On the other hand, Cu is an essential cofactor for numerous antioxidant [29] and oxidoreductive enzymes [30] which reduce atherosclerosis and inflammation, and improve cardiovascular function and fat metabolism [31][32][33][34]. Cu deficiency can contribute to oxidative damage because of the reduction in the enzymatic activity of various Cu-dependent antioxidant enzymes such as Cu/Zn superoxide dismutase (SOD), ceruloplasmin and cytochrome c oxidase, which play a key role in the removal of reactive oxygen species (ROS) [35]. Hence, Cu reduces the adverse complications of oxidative stress which play a major role in diabetes progression [36]. Also, it contributes to the maintenance of vascular homeostasis and the regulation of blood pressure by inhibiting angiotensin-converting enzyme (ACE) activity, which is involved in the development of HTN [37]. Previous animal studies have also reported that the restriction of Cu in the diet causes cardiac disturbances and hypertension and dyslipidemias such as high cholesterol and triglycerides (TG) in addition to an alteration in the composition of low-density lipoprotein (LDL) and very-low density lipoprotein (VLDL) [38][39].
Many studies discussed the association between Zn, Cu and CVD risk factors such as lipid profile, diabetic parameters, and HTN; however, conclusions are mixed. Regarding lipid profile, some studies found a negative association between Zn and total cholesterol (TC) and LDL [40]. While others reported no association between Zn and free fatty acids [41], lipid status [42], and CVD risk [43][44]. On the other hand, plasma Cu was positively associated with high plasma TC, high density lipoproteins (HDL), and high risk of elevated TC and LDL dyslipidemia [45]. Additionally, an inverse relationship was observed between Cu/Zn and TC/HDL, LDL/HDL, and non-HDL/HDL ratios, respectively [41]. Another study did not find any differences in HbA1c levels and Homeostasis Model Assessment Insulin Resistance (HOMA-IR) scores across Zn groups in patients with well-controlled diabetes [46]. However, a study by Farooq et al. [47] showed that a low Zn level was associated with poor glycemic control in T2DM (negative correlation with HbA1c and fasting blood glucose) [47]. Levels of HbA1c were found to be positively associated with plasma concentration of Cu and negatively with Zn/Cu ratio in T2DM [48]. The association between diabetes and Cu levels may be related to the polymorphism of Cu/Zn SOD (also known as SOD1) [49]. Furthermore, Cu and Zn intakes and Cu/Zn ratio had no association with HTN [50][51]. However, a study showed that Cu levels higher than 130 μg/dL may elevate the susceptibility of HTN by 1.99-fold [52].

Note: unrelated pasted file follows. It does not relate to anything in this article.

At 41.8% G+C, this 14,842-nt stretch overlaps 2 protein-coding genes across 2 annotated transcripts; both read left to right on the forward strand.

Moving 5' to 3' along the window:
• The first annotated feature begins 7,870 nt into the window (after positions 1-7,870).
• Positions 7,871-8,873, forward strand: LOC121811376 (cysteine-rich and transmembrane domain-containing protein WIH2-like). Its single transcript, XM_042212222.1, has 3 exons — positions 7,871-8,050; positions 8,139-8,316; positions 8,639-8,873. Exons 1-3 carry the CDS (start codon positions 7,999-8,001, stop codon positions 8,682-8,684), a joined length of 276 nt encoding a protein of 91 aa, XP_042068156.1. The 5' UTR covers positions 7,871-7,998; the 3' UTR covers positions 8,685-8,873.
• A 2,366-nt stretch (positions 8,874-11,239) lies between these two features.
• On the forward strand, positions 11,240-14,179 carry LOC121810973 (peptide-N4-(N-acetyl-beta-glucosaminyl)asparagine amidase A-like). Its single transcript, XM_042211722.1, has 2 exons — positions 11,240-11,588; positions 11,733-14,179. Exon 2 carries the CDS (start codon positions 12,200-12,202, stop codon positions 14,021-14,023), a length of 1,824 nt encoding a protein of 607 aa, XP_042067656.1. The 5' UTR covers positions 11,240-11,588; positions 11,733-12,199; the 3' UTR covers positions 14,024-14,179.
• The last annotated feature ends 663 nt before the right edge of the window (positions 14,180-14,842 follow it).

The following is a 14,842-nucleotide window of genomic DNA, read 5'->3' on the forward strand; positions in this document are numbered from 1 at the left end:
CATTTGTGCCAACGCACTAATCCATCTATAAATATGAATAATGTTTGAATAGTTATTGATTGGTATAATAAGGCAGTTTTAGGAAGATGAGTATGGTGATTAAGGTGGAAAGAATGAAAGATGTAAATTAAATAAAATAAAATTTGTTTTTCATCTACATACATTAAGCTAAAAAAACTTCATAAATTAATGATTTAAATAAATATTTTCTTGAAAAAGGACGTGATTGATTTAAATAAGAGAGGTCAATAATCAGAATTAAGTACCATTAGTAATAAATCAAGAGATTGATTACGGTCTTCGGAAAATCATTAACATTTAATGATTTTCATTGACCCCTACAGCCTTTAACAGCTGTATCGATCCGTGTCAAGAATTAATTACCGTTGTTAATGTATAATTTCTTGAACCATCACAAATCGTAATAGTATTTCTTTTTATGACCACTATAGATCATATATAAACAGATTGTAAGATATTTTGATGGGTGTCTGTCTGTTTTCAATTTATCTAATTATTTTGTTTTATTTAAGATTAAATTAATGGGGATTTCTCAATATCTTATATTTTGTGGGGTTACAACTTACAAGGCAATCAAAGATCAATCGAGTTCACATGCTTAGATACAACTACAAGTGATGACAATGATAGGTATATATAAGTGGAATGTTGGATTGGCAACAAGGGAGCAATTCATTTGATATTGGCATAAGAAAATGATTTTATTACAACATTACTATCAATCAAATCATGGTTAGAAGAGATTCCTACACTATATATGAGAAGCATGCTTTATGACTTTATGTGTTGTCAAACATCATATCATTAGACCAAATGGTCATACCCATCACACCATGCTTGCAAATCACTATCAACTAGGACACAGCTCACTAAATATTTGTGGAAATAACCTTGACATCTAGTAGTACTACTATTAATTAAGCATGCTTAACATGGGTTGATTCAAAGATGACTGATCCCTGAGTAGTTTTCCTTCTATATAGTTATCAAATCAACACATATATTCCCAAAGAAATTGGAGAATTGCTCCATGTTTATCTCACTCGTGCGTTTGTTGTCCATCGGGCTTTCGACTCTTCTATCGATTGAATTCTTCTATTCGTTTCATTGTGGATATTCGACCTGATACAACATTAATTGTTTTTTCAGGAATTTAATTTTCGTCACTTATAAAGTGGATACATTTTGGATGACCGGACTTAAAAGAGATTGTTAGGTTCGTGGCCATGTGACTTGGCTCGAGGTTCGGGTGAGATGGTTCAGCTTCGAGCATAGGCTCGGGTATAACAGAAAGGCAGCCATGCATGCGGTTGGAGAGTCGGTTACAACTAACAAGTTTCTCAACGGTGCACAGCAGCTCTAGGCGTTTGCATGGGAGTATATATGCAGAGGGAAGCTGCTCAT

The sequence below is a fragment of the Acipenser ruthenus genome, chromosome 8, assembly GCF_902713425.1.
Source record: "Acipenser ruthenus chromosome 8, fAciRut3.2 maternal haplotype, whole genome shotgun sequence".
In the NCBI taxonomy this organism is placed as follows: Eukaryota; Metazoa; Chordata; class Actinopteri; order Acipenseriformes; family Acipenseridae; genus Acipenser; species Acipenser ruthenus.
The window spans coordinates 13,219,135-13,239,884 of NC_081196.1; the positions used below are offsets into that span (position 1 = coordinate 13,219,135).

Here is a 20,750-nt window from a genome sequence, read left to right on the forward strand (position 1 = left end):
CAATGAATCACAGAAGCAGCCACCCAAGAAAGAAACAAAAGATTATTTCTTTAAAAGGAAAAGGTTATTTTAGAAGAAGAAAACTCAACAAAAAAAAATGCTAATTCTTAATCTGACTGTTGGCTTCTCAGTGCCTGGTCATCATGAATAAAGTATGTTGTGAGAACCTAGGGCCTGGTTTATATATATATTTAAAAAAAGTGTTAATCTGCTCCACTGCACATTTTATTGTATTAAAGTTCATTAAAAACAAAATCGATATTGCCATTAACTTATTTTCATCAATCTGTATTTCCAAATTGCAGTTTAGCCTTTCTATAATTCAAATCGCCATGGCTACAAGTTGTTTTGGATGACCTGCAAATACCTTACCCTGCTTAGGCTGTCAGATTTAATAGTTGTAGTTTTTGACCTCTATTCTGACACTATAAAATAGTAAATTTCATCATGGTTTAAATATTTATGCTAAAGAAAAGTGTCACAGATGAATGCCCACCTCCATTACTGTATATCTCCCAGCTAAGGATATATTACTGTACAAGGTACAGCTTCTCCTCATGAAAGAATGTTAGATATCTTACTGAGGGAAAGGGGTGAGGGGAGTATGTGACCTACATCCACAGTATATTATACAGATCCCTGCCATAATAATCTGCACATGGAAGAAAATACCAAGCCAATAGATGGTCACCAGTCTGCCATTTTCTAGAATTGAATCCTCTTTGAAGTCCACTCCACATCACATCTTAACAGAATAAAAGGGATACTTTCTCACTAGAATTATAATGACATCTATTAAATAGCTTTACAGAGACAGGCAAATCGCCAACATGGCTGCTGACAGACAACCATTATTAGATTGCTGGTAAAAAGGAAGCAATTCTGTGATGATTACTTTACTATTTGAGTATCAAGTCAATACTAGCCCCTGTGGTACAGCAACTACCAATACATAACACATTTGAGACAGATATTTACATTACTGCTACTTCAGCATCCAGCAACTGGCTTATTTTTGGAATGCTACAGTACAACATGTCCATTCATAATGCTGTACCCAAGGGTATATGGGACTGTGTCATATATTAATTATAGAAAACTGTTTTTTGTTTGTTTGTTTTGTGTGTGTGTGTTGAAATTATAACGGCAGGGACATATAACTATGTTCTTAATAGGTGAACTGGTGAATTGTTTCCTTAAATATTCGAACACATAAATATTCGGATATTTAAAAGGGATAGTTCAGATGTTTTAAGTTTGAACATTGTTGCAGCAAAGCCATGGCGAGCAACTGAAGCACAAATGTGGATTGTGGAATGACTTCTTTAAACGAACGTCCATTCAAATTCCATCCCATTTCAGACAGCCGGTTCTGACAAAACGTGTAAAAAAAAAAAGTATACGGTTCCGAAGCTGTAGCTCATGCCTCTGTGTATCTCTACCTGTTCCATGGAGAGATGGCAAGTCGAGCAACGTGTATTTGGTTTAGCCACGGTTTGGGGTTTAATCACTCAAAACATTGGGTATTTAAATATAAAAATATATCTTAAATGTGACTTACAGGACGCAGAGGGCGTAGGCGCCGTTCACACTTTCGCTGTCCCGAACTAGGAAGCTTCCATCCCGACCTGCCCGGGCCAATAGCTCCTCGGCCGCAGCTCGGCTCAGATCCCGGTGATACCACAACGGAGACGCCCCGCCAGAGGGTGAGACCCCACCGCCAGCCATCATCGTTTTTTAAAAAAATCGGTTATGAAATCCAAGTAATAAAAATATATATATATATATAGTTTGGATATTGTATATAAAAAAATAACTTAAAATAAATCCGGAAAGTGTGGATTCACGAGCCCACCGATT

Several studies have suggested that the ratio of Zn to Cu, which reflects the reciprocal interaction between these two trace elements, would be a more powerful marker for the prediction and prognosis of multiple pathological states compared to individual levels of Zn and Cu [23]. For instance, high serum Cu/Zn ratio was found to be higher in patients with diabetes [53] and to be associated with increased risk of mortality from CVD [54][55], certain forms of cancer [56][57], in addition to all-cause mortality in an elderly population [58].
In the past years Qatar has gone through a major nutritional transition characterized by high levels of sedentary behavior and unhealthy eating patterns. This situation has led to higher rates of obesity and non-communicable disease (NCD) incidence. It is, therefore, important to understand factors associated with this increased CMR. In this context, no studies have investigated the impact of low trace mineral levels (Zn and Cu) and CMR among an adult population in the country. Furthermore, because of the mixed results observed in the literature, the current study was designed to evaluate the association between Zn, Cu, Zn/Cu ratio and CMR factors in a large sample size of participants from Qatar Biobank with well-characterized cardiometabolic parameters. It has been hypothesized that serum Zn and Cu levels are associated with CVD biomarkers.

2. Development and Findings

Zn and Cu are two essential trace minerals that are important for metabolism. Zn plays a key role in inflammation [8][9], oxidation, and lipid [10][11][12][13] and glucose metabolism [14]. Similarly, Cu also contributes to the control of inflammation and fat metabolism, in addition to its critical actions in CVD [31][32][33][34].
Results of the current study indicate an increase in TG and TyG levels with the increase in Zn tertiles. Similar results have been illustrated by a previous report [59]. However, a study on elderly demonstrated opposite results with a significant decrease in TG with the increase in Zn levels [40]. The discrepancy between the findings of the current study and this previous report may be explained by the higher average age of the study population by Sales et al. [40] (82.2-years-old) compared to the current study where participants were younger (41 years-old). Another study on diabetic patients reported significantly higher TG levels in low Zn intake group (among other nutrients) [60]. Samadi et al. [61] indicated that T2DM patients had 3-fold lower plasma Zn levels and significantly higher TG levels compared to controls [61]. Serum Zn levels were found to be significantly lower in T2DM patients compared with healthy controls [62]. Moreover, the current study demonstrated a significant positive correlation between serum Zn levels and TG and TyG. However, a study on elderly [40] and another on diabetic and healthy individuals [61] both reported a significant negative correlation between Zn levels and TG. Differences with the current findings may be driven by the younger age of the current study’s population and the absence of diabetes (mean HbA1C 5.7 ± 1.2 %).